Even though the Equal Employment Opportunity Commission (EEOC) found discrimination in a below-average number of federal sector cases in fiscal year 2012, agencies ended up paying more to resolve employees’ formal and informal discrimination complaints in that year than in any other year in at least the past decade, according to a Tully Rinckey PLLC analysis of data in the EEOC’s recently released Annual Report on the Federal Work Force, Fiscal Year 2012 and earlier reports.
The amount of monetary benefits awarded at the pre-complaint and formal complaint stages of the Equal Employment Opportunity (EEO) process totaled $54.9 million in fiscal year 2012, surpassing the previous high of $53.4 million in fiscal year 2005. Even before the implementation of sequestration cuts in fiscal year 2013, agencies appear to have tried harder to avoid costly and time consuming EEOC hearings and adverse decisions in fiscal year 2012, primarily by incorporating monetary benefits into settlements for select cases. For example, at the pre-complaint, or “informal,” stage, the overall settlement rate dropped to 15.5 percent – its lowest rate in at least 10 years. But the pre-complaint rate of settlements with monetary benefits climbed to 13.8 percent – its highest rate in at least a decade.
In fiscal year 2012, pre-complaint settlements with monetary benefits totaled $3.4 million and future pecuniary payments from settlements at the formal complaint stage totaled $25.6 million. The EEOC defines a “lump sum payment” as “[a] single payment made in a settlement which does not identify the portion of the amount paid for back pay, compensatory damages, attorney fees, etc.” Combined, the settlement-related awards total came to $29 million in fiscal year 2012, up 18.8 percent from $24.4 million the previous fiscal year.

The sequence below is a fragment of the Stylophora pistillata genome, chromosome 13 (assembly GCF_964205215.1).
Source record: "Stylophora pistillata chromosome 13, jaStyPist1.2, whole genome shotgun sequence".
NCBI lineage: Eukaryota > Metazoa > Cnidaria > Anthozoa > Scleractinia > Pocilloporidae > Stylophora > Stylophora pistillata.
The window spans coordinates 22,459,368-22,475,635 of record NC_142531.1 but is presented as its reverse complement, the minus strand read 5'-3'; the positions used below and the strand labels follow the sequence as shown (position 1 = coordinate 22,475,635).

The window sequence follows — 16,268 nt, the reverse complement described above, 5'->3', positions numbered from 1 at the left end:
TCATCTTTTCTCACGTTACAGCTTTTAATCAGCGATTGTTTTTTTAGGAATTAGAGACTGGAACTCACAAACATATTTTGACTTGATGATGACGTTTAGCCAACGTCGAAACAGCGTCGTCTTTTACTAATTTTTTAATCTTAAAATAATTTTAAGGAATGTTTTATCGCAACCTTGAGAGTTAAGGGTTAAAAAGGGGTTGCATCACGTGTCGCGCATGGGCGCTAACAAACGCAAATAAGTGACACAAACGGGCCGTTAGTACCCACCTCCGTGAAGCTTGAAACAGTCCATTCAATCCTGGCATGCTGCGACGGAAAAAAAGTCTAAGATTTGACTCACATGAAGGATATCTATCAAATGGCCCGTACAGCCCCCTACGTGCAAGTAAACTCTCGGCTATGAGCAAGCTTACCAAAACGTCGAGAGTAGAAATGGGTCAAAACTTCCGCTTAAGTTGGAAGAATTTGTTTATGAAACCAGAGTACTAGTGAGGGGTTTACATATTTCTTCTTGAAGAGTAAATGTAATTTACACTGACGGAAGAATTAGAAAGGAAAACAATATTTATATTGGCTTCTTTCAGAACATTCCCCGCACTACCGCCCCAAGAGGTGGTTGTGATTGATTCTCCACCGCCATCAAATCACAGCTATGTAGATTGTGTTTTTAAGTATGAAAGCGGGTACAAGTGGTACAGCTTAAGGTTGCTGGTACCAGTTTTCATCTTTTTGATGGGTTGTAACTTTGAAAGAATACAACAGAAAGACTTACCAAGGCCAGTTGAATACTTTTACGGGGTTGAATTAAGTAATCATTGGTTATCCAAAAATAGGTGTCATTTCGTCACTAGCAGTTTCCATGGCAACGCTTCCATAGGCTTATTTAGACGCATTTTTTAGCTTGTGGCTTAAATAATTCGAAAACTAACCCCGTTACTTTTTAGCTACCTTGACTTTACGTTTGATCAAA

In some regards, federal agencies’ settlement strategies appear to have paid off. EEOC findings of discrimination totaled 214 in fiscal year 2012, only two more than the previous fiscal year and well below the 10-year average of 243. Agencies likely saved themselves more findings of discrimination by using timely settlements with monetary benefits to eliminate cases brought by complainants with credible complaints.
However, there probably were some cases agencies would have been better off settling, because the amount of compensatory damages awarded at the formal EEO complaint stage totaled $8.8 million, up 21.5 percent from the previous fiscal year. Awards for attorneys’ fees and costs were also up 17.8 percent to $14.2 million. When agencies are found to have engaged in willful discrimination, the EEOC can award compensatory damages to complainants for their “future pecuniary losses, emotional pain, suffering, inconvenience, mental anguish, loss of enjoyment of life, and for other non-pecuniary losses.”
Federal employees should not interpret the increase in monetary benefits from settlements as an indication that the agencies that settle are just giving money away to complainants. It is quite the contrary. Federal employees need to provide compelling evidence to convince agencies that they are better off settling than risking a costly and time-consuming adverse decision by the EEOC. Employees who believe they have been subjected to unlawful discrimination should consult with an experienced federal employment law attorney, who can help them build the strongest case possible.